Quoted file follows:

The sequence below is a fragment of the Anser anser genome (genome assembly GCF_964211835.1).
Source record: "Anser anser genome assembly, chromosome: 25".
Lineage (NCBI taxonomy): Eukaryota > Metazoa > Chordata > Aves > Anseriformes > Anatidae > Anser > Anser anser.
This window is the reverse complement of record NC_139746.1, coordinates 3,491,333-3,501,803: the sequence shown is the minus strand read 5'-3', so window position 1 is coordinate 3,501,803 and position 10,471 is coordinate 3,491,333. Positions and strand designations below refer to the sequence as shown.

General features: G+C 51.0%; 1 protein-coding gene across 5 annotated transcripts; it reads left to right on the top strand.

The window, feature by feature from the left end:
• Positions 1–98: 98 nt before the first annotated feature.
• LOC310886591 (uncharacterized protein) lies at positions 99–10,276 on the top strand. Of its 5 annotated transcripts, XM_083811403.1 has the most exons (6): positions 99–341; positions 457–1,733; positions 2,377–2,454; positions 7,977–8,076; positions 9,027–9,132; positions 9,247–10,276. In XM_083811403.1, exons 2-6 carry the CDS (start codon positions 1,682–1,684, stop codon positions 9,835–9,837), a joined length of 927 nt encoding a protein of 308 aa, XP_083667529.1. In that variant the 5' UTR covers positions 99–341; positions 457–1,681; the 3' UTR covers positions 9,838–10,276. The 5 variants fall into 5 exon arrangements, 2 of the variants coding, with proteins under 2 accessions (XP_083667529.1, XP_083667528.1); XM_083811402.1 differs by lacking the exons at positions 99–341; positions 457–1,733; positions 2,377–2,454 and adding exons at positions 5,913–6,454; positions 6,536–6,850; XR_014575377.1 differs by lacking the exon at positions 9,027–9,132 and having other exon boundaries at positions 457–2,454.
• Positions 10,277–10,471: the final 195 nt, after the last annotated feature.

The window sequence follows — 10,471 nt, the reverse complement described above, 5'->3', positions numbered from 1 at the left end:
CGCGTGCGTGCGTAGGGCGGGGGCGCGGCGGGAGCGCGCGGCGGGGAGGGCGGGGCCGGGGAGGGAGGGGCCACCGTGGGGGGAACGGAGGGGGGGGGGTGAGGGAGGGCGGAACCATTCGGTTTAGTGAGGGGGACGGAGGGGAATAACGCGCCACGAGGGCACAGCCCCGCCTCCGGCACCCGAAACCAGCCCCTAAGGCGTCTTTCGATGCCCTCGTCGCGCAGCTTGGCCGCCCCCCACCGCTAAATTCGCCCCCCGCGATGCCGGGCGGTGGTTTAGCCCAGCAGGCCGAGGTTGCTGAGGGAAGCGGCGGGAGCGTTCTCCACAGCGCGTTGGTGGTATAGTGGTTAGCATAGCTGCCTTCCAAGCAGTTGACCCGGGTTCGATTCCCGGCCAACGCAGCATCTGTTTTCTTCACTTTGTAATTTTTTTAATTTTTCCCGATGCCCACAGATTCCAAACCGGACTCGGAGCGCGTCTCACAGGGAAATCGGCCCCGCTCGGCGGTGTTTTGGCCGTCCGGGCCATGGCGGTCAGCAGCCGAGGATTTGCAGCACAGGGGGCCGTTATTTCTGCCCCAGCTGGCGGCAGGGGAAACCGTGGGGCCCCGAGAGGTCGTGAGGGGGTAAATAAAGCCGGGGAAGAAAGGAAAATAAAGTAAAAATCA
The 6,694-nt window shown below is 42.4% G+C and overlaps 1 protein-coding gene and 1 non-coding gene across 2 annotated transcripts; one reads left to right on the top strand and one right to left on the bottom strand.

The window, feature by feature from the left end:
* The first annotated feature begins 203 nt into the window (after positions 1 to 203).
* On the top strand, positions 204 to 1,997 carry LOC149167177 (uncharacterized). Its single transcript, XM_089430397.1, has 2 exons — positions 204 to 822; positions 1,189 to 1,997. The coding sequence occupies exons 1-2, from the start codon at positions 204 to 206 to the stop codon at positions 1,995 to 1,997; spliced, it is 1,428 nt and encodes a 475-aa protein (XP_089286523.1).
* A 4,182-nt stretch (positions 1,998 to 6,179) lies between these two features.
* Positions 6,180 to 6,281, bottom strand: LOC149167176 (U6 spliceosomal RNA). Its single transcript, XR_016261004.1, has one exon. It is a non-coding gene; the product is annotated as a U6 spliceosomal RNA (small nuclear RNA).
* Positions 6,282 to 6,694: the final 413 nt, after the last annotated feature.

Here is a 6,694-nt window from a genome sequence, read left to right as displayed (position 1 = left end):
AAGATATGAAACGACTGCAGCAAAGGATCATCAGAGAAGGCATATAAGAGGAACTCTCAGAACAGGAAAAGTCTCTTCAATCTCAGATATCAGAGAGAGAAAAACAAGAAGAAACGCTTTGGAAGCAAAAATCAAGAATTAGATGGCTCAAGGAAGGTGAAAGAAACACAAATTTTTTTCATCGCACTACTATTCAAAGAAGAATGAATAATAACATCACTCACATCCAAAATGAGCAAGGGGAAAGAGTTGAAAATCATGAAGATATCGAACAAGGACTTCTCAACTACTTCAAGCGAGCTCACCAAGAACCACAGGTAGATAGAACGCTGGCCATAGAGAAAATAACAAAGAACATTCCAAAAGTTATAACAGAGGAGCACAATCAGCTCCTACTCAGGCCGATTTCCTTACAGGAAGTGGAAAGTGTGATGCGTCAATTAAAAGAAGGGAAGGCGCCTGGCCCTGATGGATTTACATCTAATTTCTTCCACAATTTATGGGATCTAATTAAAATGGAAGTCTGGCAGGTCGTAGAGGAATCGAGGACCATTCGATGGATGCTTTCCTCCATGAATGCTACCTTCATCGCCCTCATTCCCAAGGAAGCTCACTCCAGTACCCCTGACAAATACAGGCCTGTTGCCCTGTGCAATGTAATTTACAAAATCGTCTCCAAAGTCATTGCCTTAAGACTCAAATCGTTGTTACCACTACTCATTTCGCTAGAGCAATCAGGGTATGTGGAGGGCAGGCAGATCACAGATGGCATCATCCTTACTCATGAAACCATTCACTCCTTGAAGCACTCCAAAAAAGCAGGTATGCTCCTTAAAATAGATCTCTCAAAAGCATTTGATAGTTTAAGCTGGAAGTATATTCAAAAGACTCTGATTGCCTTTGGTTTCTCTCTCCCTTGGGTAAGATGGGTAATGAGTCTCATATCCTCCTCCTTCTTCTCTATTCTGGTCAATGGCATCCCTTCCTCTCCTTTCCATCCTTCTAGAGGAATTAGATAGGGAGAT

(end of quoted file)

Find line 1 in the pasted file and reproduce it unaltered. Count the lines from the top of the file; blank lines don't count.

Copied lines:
The sequence below is a fragment of the Anser anser genome (genome assembly GCF_964211835.1).